Delhi H.C : Whether export subsidy from the RBI were chargeable to tax as interest ?

High Court Of Delhi

Punjab National Bank Vs. CIT

Assessment Year : 1981-82 to 1983-84

Section : 2(7)

V.B. Gupta And Madan B. Lokur, JJ.

ITR Nos. 330 To 332 Of 1986

January 3, 2008

JUDGMENT

1. The following question of law has been referred for our opinion in respect of the assessment years 1981-82, 1982-83 and 1983-84 :

“Whether on the facts and in the circumstances of the case, the amounts of Rs. 23,37,224, Rs. 59,88,360 and Rs. 74,92,486 received by the assessee as export subsidy from the Reserve Bank of India were chargeable as interest under the Interest-tax Act, 1974 for the assessment years 1981-82, 1982-83 and 1983-84 respectively ?”

2. Under an export credit subsidy scheme floated by the Reserve Bank of India, nationalised banks were required to advance loans to their customers at a lower rate of interest than the normal commercial rate of interest. It was postulated by the Reserve Bank of India that as a result of this, the banks would suffer a short fall in interest earnings and the deficit would be made up by the Reserve Bank of India by way of subsidy. In accordance with this scheme, the assessee granted loans to its customers at a lower rate of interest and for the assessment years that we are concerned with, the export subsidy granted to the assessee was to the extent of Rs. 23,37,224 for the assessment year 1981-82, Rs. 59,88,360 for the assessment year 1982-83 and Rs. 74,92,486 for the assessment year 1983-84.

3. According to learned counsel for the Revenue, this amount was taxable under the Interest-tax Act, 1974, being interest received by the assessee. However, the contention of the assessee was that this was export subsidy received by it and was not interest. Therefore, it was not taxable under the Interest-tax Act, 1974. The view canvassed by the assessee was not accepted either by the Assessing Officer or the Commissioner of Income-tax (Appeals) or by the Income-tax Appellate Tribunal.

4. The Tribunal relied upon an earlier order passed by it in respect of the assessment year 1977-78. The Tribunal has made a reference in this court in respect of the assessment year 1977-78 and that reference is listed as I. T. R. No. 357 of 1984. We are told by learned counsel for the assessee that approval of the Committee on Disputes in respect of that reference has been sought but no decision has yet been taken by the Committee and the broad facts of that reference are also indicated above.

5. In view of the opposing contention, the only question that we are concerned with is whether the amount received by the assessee would fall within the meaning of the word “interest” as defined in the Interest-tax Act, 1974. Learned counsel for the assessee has placed before us the definition of “interest” which appears in section 2(7) of the Interest-tax Act, 1974. It reads as under :

“‘interest’ means interest on loans and advances made in India and includes—

(a) commitment charges on unutilised portion of any credit sanctioned for being availed of in India ; and

(b) discount on promissory notes and bills of exchange drawn or made in India ;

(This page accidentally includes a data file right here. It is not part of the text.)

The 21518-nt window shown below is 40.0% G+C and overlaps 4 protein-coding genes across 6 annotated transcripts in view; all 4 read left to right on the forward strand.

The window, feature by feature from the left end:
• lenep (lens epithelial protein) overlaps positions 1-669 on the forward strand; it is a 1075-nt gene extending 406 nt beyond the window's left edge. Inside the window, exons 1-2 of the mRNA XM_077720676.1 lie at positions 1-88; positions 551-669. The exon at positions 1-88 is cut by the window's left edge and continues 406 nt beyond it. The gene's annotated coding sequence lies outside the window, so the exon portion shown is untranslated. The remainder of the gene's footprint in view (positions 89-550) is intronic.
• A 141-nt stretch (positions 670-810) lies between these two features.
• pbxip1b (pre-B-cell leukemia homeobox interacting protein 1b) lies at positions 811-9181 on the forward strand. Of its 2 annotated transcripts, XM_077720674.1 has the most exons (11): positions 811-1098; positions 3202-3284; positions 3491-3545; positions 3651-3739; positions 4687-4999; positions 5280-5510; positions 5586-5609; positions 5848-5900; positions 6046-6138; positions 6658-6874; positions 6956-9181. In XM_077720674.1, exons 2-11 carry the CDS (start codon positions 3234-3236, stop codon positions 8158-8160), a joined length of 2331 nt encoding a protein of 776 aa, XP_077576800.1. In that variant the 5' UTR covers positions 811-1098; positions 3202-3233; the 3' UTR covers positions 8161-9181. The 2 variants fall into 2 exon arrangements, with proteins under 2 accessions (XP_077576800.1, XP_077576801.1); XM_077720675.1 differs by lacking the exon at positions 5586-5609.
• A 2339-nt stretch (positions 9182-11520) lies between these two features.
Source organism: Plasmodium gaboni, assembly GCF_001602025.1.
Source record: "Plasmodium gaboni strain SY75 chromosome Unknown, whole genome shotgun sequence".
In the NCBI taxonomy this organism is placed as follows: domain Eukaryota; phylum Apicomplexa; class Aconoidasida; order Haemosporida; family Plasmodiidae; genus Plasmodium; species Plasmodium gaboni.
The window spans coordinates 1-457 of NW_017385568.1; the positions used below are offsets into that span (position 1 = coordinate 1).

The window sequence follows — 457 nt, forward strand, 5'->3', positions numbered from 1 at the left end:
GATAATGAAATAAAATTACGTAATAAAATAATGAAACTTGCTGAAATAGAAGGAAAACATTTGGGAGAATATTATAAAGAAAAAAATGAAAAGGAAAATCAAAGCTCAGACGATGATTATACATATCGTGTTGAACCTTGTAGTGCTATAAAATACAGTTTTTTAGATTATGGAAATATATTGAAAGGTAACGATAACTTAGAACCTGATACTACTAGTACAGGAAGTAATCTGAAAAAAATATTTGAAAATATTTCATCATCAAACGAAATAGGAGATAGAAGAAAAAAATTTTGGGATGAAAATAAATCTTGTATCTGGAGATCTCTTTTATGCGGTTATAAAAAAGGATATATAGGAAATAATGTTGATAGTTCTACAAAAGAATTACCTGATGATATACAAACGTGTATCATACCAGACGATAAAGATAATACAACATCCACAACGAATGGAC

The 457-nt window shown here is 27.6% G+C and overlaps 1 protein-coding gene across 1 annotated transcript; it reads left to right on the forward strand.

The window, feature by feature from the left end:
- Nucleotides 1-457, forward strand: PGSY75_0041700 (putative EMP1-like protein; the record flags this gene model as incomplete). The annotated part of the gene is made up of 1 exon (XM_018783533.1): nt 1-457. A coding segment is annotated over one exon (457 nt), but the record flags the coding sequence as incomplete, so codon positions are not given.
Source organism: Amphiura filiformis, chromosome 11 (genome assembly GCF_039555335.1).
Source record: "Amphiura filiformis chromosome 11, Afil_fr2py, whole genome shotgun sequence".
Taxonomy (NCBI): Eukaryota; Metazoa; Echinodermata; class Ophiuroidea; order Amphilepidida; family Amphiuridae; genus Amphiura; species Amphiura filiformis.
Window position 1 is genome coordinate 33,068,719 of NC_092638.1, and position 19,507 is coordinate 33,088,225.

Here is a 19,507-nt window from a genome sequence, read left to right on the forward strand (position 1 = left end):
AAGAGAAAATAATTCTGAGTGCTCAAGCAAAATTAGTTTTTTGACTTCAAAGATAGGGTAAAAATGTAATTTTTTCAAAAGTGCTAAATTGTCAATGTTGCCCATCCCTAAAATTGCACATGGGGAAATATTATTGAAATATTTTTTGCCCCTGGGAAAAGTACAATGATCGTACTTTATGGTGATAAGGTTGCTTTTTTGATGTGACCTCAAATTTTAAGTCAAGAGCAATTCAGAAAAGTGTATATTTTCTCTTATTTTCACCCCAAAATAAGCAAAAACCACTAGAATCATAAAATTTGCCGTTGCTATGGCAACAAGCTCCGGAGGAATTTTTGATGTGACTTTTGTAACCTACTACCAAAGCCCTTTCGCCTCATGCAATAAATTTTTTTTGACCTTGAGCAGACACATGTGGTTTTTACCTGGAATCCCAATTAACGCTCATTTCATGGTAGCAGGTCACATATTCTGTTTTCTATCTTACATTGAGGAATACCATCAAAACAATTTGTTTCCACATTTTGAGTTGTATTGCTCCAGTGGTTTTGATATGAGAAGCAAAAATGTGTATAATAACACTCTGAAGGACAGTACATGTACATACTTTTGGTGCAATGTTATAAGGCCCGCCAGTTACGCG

but does not include—

(i) interest referred to in sub-section (1B) of section 42 of the Reserve Bank of India Act, 1934 (2 of 1934) ;

(ii) discount on treasury bills ;”

6. It is submitted by learned counsel for the assessee that “interest” as defined in the Act is interest on loans and advances made by the assessee to some entity. It is nobody’s case, and this is admitted by learned counsel for the Revenue, that the assessee gave any loan or advance to the Reserve Bank of India. Consequently, any amount that the assessee received from the Reserve Bank of India cannot be treated as interest simply because it has not given any loan or advance to the Reserve Bank of India. On the other hand, interest received by the assessee on loans and advances given to its customers under the scheme would certainly fall within the definition of “interest” as defined in section 2(7) of the Act. It is only to make up the loss on interest that the assessee is suffering due to the export credit subsidy scheme that the Reserve Bank of India is compensating the assessee. According to learned counsel for the Revenue, there is no interest received by the assessee but only an export subsidy.

7. We are in agreement with the view canvassed by learned counsel for the assessee. Admittedly, no loan or advance was given by the assessee to the Reserve Bank of India. Any amount received by the assessee from the Reserve Bank of India would be in the nature of export credit subsidy or compensation for loss of interest, by whatever name it may be called. But that will not convert the amount received by the assessee from the Reserve Bank of India into “interest” as defined in section 2(7) of the Interest-tax Act, 1974. Since the amount received by the assessee is not relatable to a loan or advance given by the assessee to the Reserve Bank of India.

8. That being the position, we are of the view that the Tribunal erred in taking a decision against the assessee and interpreting the word “interest” as including the amount of export subsidy received by the assessee from the Reserve Bank of India.

9. In the circumstances, we answer the question referred to us in the negative, in favour of the assessee and against the Revenue.

10. The references are disposed of accordingly.

[Citation : 332 ITR 337]

Leave a Reply

Your email address will not be published. Required fields are marked *